type('F+', (object, ), {
                    '__init__' : lambda self, f: setattr(self, 'f', f),
                    '__mul__': lambda self, g:
                        type(self)(lambda *stuff: self.f(g(*stuff))),
                    '__call__': lambda self, *stuff: self.f(*stuff)}),
                lambda seq: sys.stdout.write(
                    "%d %f" % (

Next time, I will surely do this sort of things. By the way, what about Python not being functional enough?
Yeah... it is not really PEP compliant. Don't think it matters, though.

Friday, May 11, 2012

Software developers are not carpenters: on "Why do web sites andsoftware take so long to build? And why is it so hard?"

This evening it happened to me to read this quite interesting article about why software is so hard to write. In the article, if you don't care or do not want to read it, the blogger reports the decision of a friend of his quitting his (probably highly paid) job as software developer because he got tired of it. The motivation he (the one who quit) suggested are that software is complex to build and is the only large-scale human artifact that is mostly built by hand. Hand-made stuff, he argues, is more fragile and error prone that machine-made stuff. He also points out that good software developers do not agree on the right way to do things, etc. Eventually, he arguments that in civil engineering architects (or engineers) design stuff, politicians and administrators regulate it and carpenters build it. That thing is not possible with software.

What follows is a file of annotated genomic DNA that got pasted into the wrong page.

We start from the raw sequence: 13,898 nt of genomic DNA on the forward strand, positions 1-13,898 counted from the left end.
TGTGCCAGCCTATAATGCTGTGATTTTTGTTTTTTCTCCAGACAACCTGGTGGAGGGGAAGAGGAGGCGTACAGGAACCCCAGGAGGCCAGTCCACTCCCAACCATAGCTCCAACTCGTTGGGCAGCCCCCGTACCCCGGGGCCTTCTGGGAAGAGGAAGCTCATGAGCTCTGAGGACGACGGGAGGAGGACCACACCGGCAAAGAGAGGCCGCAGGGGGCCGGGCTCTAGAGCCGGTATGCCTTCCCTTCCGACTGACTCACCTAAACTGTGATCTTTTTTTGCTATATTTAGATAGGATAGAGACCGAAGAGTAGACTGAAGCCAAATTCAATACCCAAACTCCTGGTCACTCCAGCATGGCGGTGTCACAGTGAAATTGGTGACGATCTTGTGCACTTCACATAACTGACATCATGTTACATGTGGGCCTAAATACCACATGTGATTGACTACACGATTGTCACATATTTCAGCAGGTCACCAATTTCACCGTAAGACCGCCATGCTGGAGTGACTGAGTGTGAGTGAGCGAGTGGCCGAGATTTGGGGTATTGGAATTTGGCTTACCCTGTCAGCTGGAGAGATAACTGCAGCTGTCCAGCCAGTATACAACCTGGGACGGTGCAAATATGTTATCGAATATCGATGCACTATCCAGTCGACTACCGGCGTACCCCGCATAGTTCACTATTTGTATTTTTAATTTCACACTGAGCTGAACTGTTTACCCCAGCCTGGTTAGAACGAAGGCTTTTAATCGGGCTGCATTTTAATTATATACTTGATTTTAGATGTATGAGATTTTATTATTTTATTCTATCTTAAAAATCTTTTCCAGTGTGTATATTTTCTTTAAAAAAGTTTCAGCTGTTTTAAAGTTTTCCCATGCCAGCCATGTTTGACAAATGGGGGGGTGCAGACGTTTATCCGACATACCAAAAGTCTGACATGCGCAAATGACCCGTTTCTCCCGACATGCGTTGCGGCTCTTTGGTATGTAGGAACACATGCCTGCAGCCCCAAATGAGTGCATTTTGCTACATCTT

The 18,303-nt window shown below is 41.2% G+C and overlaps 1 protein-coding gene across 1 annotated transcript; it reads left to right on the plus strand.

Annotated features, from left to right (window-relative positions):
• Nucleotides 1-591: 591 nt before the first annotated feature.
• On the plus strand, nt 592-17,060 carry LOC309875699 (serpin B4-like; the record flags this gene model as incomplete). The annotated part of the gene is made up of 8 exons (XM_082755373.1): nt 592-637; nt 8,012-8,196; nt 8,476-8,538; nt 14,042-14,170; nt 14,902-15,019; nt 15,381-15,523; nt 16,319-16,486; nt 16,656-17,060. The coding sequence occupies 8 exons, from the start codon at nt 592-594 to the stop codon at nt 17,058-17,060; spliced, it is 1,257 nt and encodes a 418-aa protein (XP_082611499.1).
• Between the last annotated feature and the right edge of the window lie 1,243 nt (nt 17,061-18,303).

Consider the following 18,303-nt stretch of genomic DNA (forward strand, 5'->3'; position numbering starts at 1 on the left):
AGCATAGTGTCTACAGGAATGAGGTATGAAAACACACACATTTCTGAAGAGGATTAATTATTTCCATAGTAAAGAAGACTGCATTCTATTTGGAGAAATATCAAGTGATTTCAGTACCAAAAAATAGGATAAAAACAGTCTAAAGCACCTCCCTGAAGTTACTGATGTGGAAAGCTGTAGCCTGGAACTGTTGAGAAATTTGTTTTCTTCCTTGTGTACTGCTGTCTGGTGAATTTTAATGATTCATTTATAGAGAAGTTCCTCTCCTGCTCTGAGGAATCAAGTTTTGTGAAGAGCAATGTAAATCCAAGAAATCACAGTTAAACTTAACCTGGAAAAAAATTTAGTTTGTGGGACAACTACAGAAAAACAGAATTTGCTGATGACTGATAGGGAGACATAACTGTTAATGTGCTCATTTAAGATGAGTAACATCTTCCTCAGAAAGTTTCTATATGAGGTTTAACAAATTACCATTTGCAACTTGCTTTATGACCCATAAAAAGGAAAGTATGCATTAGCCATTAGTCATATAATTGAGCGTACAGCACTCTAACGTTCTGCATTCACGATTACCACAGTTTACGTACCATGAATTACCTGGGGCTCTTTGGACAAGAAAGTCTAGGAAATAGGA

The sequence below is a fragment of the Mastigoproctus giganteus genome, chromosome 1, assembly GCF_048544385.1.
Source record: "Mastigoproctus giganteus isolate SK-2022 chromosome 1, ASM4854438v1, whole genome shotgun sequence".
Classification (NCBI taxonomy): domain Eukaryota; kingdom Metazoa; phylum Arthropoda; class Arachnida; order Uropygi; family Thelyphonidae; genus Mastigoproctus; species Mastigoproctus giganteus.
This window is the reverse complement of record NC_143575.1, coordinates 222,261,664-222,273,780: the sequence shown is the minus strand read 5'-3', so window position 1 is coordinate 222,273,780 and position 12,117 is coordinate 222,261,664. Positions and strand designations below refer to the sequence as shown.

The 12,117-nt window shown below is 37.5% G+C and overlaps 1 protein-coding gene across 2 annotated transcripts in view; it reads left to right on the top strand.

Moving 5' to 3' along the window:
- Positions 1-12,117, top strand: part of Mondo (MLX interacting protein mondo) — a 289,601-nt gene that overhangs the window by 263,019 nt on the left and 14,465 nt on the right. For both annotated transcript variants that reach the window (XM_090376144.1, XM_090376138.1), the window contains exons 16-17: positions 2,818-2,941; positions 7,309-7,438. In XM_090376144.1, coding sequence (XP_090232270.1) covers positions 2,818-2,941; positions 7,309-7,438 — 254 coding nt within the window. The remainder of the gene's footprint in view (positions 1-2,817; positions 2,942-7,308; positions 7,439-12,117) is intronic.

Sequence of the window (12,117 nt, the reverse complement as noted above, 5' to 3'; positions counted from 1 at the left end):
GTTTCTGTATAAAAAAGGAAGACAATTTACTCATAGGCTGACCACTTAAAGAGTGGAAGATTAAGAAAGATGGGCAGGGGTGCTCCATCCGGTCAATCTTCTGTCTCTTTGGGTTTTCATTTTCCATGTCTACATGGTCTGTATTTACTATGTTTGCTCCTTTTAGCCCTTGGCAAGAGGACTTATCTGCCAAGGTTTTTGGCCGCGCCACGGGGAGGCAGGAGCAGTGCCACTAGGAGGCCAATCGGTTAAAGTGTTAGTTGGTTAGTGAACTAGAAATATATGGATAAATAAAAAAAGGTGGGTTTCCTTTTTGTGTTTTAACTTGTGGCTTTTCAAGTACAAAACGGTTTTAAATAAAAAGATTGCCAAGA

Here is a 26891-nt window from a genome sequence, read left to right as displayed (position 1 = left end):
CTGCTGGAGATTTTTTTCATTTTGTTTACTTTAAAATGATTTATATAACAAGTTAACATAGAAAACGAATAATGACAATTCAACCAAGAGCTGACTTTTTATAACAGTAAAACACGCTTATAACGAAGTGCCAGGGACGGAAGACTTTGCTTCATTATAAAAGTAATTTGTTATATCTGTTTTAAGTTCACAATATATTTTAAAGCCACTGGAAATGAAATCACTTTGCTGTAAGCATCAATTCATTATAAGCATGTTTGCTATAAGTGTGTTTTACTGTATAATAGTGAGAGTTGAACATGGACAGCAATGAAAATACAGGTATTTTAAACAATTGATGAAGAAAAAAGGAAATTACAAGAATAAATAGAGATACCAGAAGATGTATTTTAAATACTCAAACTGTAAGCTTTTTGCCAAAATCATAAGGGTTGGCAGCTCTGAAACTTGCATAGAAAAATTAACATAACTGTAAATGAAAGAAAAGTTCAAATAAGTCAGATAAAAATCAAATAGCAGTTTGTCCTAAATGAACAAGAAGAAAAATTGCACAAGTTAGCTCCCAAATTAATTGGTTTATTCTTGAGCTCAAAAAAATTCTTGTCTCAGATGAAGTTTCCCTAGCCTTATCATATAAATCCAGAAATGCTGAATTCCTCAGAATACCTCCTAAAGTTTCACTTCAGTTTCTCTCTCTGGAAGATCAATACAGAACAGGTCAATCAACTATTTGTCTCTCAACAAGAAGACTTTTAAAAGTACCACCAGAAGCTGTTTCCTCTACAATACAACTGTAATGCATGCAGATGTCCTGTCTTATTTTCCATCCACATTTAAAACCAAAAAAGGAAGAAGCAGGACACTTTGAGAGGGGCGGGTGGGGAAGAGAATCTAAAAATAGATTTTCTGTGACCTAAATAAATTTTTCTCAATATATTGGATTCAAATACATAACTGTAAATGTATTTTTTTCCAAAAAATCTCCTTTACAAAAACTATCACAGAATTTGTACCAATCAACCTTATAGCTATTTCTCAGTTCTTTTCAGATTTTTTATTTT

So I have to say that: I'M FUCKING TIRED OF PEOPLE COMPARING BUILDING SOFTWARE TO BUILDING HOUSES. It is not the same thing. Moreover, I believe that comparisons with other forms of engineering has been detrimental for software development and lots of wrong practices and costly mistakes came from this illusion. I also think that people who really believe that building software is like building houses should be building other stuff. Neither software or houses (not houses I'm going to live in). Am I saying Rational F*cking Unified Process?

Humans have been building houses and bridges for millennia (yeah) and software since 50 years. It is quite natural that techniques have been developed. Software engineering is young. Really. So please, have patience. We will surely agree on the principle. That will happen earlier if people realize that no matter the process, unskilled developers are not going to build a working and maintainable piece of software.

Regarding the objection of software development being too manual, last time I checked, gcc and javac are exactly machine building software, not a bunch of underpaid third world workers. So, we do have machines building software. Compilers, build systems... testing infrastructures. We have lots of machines that help to build software, much in the same way that we use machines to build other things. We do not use machines to design most non trivial stuff.